We must await further developments.
As you know, Tim O'Neil is the new President of the ISU Foundation. I have heard positive comments from those who have talked with him, especially that he is reaching out to various constituencies, including faculty, and is working to rebuild the donor base.
I encourage you to do whatever you can to help him. We need to work together for the good of the University.
I know that we have had a number of very worthwhile colleagues in both the faculty and the administration leave us for other opportunities this summer. We cannot afford this drain on our intellectual resources. Certainly a healthy pay scale can overcome many an adverse situation, but if we cannot presently have that, then the environment, the leadership, the cohesiveness must be such that there is vigor and viability infused into the institution.
I do think that some administrators are stepping forward and attempting to provide this leadership.
I ask all academic units to do whatever they can to create an environment that looks within to their core strengths, and to foster an environment that draws upon their individual strengths to lift the spirit of each unit and the University. We will get through this.”
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IV. SGA Report
SGA President Patton welcomed faculty back to campus.
V. Fifteen Minute Open Discussion
1) S. Hoffman, “I am Susan Hoffman. This year I am serving as the Advocate for special Purpose and Part-time Faculty. I would like to thank the Senate and especially Rich Schneirov, who has championed our contingency, for giving us a voice on this campus. We are a significant part of the ISU community; last year there were 74 instructors with one-year contracts and 182 semester-to-semester faculty. Most of us teach first-year students and may be their first contact with the academic community. But for the most part we have been unrecognized. Gappa and Leslie (Jossey-Bass, 1993) labeled nontenure track faculty “the invisible faculty.” A study here funded by the Lilly Foundation found that the adjunct faculty at ISU feels isolated, fearful, angry, and bitter. Because of the University financial crisis this year there are fewer of us. Also because of budget cuts some of us have lost pay, rank, and/or benefits, yet we are committed to the University and our students. Your support and recognition could not have come at a more urgent time. Thank you again for making this speaking seat on the Senate and nonvoting membership on FAC a reality. Special purpose and part-time temporary faculty are a little less invisible now.”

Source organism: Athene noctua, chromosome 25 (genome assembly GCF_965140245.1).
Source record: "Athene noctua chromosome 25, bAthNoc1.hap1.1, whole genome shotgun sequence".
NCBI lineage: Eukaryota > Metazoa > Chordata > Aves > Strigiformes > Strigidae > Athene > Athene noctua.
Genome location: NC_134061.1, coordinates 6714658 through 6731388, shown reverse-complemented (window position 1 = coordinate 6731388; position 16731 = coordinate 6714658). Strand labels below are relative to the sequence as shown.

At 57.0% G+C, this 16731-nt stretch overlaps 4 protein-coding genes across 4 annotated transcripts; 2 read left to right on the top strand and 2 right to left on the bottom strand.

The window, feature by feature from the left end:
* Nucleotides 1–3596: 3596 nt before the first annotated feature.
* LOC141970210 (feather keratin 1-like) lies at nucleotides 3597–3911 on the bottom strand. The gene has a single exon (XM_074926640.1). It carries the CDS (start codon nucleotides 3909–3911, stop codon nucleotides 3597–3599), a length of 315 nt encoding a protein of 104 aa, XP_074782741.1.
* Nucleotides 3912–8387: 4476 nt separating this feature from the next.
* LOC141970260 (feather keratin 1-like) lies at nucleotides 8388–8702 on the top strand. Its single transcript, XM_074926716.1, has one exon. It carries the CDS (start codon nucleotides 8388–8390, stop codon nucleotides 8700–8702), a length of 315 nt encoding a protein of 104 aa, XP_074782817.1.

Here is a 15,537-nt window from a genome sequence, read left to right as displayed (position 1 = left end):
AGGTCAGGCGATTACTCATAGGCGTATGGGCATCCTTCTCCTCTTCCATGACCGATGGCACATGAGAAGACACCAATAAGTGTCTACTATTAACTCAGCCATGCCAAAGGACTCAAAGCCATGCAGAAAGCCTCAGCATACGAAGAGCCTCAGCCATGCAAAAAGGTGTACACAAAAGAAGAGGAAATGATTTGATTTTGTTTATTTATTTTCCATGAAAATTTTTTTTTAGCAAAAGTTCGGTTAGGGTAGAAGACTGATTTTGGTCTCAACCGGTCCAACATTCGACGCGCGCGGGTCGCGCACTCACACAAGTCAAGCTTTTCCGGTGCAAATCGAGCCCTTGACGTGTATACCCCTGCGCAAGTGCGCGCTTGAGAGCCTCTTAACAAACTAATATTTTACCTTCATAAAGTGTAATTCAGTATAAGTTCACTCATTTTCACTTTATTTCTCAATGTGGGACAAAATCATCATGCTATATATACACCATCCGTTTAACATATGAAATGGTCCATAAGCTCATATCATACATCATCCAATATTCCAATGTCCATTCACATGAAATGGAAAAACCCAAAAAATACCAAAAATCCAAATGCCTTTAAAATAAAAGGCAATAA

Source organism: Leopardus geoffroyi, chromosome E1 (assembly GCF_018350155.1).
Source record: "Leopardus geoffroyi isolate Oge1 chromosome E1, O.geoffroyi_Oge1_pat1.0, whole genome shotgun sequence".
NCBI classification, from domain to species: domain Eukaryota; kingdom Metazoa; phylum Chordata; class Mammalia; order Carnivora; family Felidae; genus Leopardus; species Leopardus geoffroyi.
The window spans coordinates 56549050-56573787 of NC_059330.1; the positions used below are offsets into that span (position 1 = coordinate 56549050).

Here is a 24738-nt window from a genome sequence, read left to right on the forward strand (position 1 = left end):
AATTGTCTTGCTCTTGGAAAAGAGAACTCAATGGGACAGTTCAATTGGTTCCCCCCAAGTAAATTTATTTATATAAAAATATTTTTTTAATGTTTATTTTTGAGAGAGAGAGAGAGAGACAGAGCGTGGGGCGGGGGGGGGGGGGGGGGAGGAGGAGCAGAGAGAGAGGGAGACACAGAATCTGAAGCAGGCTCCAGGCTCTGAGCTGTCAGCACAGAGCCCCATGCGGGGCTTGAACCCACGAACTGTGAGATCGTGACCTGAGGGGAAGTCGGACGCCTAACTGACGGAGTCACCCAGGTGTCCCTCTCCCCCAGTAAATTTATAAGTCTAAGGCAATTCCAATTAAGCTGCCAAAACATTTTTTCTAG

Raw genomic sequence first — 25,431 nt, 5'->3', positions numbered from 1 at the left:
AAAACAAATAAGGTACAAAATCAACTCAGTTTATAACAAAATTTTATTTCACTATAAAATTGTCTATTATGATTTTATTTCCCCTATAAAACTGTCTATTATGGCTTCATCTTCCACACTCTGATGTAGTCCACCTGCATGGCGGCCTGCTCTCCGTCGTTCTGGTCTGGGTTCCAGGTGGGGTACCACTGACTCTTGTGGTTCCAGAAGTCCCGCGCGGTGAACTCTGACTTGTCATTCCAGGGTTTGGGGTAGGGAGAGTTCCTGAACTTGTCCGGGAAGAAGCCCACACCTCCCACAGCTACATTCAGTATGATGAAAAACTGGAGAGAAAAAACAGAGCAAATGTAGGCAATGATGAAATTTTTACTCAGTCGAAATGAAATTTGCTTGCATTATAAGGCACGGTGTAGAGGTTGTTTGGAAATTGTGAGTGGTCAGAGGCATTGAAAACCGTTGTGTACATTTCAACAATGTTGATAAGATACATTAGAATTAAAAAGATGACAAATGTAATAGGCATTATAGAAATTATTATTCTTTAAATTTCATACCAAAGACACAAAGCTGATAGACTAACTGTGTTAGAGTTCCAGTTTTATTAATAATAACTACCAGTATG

2) Unavailability of books ordered by professors at the Bookstore; suggest issuance of a voucher to affected students.
3) Web course (especially Blackboard) difficulties; no control over enrollment; students unable to use presentation software. We may wish to consider establishing prerequisites to enrollment in web courses.
VI. Senate Actions
1) Elected A. Halpern Senate Parliamentarian. (Buffington, Hightower - acclamation)
2) Approved Standing Committee slates. (Hightower, Miller 36-0-0)
3) Approved All-University Committee faculty nominations. (Chait, Evans 36-0-0)
VII. CAAC recommendations:
1) Reorganization of Departments of Communication Disorders, Counseling, and
Educational and School Psychology
Name for the newly-formed department: Communication Disorders and Counseling, School, and Educational Psychology Discussion:
-- Effect on promotion and tenure standards: Some common standards will exist, but each unit (former department) will maintain additional separate standards.
-- Savings: No immediate $ savings, but savings in faculty time and in better student services will
-- This is a "friendly realignment," pursued for disciplinary benefits. Some future $ savings
Approved. (Frank, Liu 31-0-1)
2) Motor Sports Minor
Guests were invited to the table, provided an overview of the proposal, and answered questions.
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-- This minor is housed in the College of Business, but integrates courses from Management Information Systems (Business), Automotive Technology Management (Technology), and Recreation and Sport Management (HHP). It is appropriate for any major, especially those in Finance, general business, and Technology.
-- No comparable interdisciplinary programs exist in the US. ISU will be the first to partner
(with the Motorsport Knowledge Exchange in the UK) in an international program.
-- We will develop courses, which may be offered through distance education.
-- The minor, as currently proposed, is "experimental," though one currently- taught course enrolls
-- No new resources are required. We will assess demand before committing future resources.
-- In this time of tight funding, the proposal can be justified as contributing to the Indiana Workforce
Development Program and the governor's targeting of Motor Sports as important to the Indiana
Approved (Frank, Minty 36-0-0).
VIII. Old Business
IX. New Business
The meeting adjourned at 4:33p.m.
C. Hoffman, Secretary